Monday, 28 April 2014

Sunday lunch from the garden

Yesterday's Sunday lunch - a risotto - was mostly from the garden. Apart form the rice, salt and pepper everything came from overwintered vegetables and new spring growth.

Swiss chard - beginning to bolt but there are still plenty of leaves and stems from last year's sowing

Celeriac - last year's sowing did not get very far and only produced leaves but I left them in over winter and they started to bulb up a couple of months ago. We picked the last one for yesterday's meal and also used some of the leaves for flavouring.

Florence fennel - like the celeriac, this did not produce the harvest we had hoped for but I noticed earlier this year that small fennel bulbs were forming at the nodes on the now prostrate stems of the plants. I cut off a few of these for the risotto.

Spring onions - the autumn sown spring onions survived well in the mild winter and are now reading for picking

Herb fennel - this is growing well again and has a much stronger flavour than the leaves of the Florence Fennel

Lovage - I planted this last summer so this will be its first full year. I picked two small leaves to add flavour to the meal and that was more than enough. A little lovage goes a long, long way!

Ramsons - used the chopped leaves in the risotto and the flowers as an edible garnish

Monday, 21 April 2014

Comfrey juice decanted

Time to decant the comfrey juice that has been squeezed out of the autumn harvest of comfrey leaves over winter and start a new batch.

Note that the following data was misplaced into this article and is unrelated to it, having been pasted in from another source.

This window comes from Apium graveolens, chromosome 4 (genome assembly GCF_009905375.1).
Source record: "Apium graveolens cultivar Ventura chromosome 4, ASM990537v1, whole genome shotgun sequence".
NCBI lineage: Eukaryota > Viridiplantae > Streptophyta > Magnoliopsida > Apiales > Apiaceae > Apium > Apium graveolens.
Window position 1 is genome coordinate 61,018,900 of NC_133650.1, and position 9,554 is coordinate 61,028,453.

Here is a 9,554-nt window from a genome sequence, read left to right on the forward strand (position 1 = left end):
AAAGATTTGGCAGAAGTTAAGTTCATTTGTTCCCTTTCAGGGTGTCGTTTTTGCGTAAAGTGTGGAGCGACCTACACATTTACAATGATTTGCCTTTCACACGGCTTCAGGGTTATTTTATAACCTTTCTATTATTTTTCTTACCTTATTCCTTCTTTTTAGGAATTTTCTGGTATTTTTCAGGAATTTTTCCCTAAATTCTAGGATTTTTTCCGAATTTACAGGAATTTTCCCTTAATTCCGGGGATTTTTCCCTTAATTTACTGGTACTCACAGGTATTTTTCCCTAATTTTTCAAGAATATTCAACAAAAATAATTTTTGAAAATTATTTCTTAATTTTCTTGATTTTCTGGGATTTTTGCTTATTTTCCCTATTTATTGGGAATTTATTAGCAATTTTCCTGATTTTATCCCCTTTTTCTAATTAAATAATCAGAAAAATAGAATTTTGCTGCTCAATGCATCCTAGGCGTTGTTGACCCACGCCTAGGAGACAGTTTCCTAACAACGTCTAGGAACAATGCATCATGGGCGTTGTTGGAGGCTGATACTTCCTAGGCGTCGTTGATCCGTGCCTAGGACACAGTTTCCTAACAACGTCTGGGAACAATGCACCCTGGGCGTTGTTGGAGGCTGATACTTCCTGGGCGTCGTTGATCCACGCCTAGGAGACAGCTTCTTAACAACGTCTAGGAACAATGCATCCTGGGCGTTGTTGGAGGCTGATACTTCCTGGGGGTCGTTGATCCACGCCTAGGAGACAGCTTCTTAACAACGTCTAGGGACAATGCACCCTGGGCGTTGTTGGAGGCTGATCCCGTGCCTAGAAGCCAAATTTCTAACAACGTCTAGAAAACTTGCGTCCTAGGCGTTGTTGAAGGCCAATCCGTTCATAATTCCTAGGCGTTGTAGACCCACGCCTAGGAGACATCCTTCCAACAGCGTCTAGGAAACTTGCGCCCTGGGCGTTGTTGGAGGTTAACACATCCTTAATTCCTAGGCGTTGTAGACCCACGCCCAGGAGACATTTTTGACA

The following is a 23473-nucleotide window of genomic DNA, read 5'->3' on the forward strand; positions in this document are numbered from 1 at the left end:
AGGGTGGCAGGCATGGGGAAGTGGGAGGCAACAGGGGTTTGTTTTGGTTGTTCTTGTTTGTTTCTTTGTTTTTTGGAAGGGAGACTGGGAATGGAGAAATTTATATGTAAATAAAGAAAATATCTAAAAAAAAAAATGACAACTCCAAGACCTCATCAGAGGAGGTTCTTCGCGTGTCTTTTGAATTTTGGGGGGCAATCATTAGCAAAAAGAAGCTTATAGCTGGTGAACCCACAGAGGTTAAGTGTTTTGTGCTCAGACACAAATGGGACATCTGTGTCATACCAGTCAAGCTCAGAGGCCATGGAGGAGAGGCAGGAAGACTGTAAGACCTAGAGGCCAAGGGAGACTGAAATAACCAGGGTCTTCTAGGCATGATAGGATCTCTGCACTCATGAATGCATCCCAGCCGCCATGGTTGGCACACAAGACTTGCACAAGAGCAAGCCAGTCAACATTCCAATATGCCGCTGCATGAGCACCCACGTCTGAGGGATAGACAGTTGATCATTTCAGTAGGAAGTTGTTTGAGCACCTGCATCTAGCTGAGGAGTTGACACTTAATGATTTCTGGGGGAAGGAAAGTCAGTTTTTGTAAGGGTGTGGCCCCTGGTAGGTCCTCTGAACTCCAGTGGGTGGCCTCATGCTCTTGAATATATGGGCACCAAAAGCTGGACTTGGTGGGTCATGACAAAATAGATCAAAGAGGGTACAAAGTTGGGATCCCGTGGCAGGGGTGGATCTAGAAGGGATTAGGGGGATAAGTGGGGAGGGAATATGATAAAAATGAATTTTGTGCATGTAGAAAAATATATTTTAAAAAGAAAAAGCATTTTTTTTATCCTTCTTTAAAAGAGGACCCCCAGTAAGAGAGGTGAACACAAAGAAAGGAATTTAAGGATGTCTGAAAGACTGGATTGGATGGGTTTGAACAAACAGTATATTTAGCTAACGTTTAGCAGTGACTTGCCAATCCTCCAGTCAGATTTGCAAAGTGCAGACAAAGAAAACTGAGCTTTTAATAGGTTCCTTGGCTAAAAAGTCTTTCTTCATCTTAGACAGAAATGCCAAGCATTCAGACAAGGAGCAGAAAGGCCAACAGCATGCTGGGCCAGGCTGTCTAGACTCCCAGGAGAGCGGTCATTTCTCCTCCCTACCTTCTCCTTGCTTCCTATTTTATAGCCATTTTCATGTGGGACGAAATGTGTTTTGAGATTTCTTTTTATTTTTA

Comfrey has a deep taproot and an extensive root system that pulls nutrients from the soil and subsoil, where most other plants cannot reach. Comfrey is high in nitrogen, phosphorus and potassium and accumulates essential trace elements. It is therefore an excellent fertiliser for the garden.

The leaves can be used as a mulch around the base of plants or added to your compost heap. The leaves can also be rotted down into a liquid fertiliser.

Many different techniques for extracting the liquid are described on the web but, whichever one you choose, under no circumstances soak the leaves in water or add them to your water butt. I am told that you end up with something that stinks like a sewer!

I use an old pedal bin with its plastic lining as the main collecting container for the liquid that is produced as the comfrey leaves rot down. I put the leaves in a large plastic flower pot, which by chance happens to fit inside the bin perfectly. I don't bother removing the stems as recommend by some people - it all seems to rot down perfectly well.

The rim of the flower pot sits on top of the plastic inner lining of the bin. This leaves several inches free at the bottom of the bin for the comfrey juice as it drips through the holes in the pot.

I weight down the comfrey leaves in the flower pot with a couple of large stones in a plastic food tray. Then I cover it all with the pedal bin lid.

When enough comfrey juice has collected at the bottom of the bin it can be decanted off into a bottle or similar container. I use old liquid fertiliser containers. I add the residue in the bottom of the flower pot to the compost heap.

I dilute the comfrey juice about 15:1 with water and use it every couple of weeks, mostly on the tomatoes and chillies that are in pots.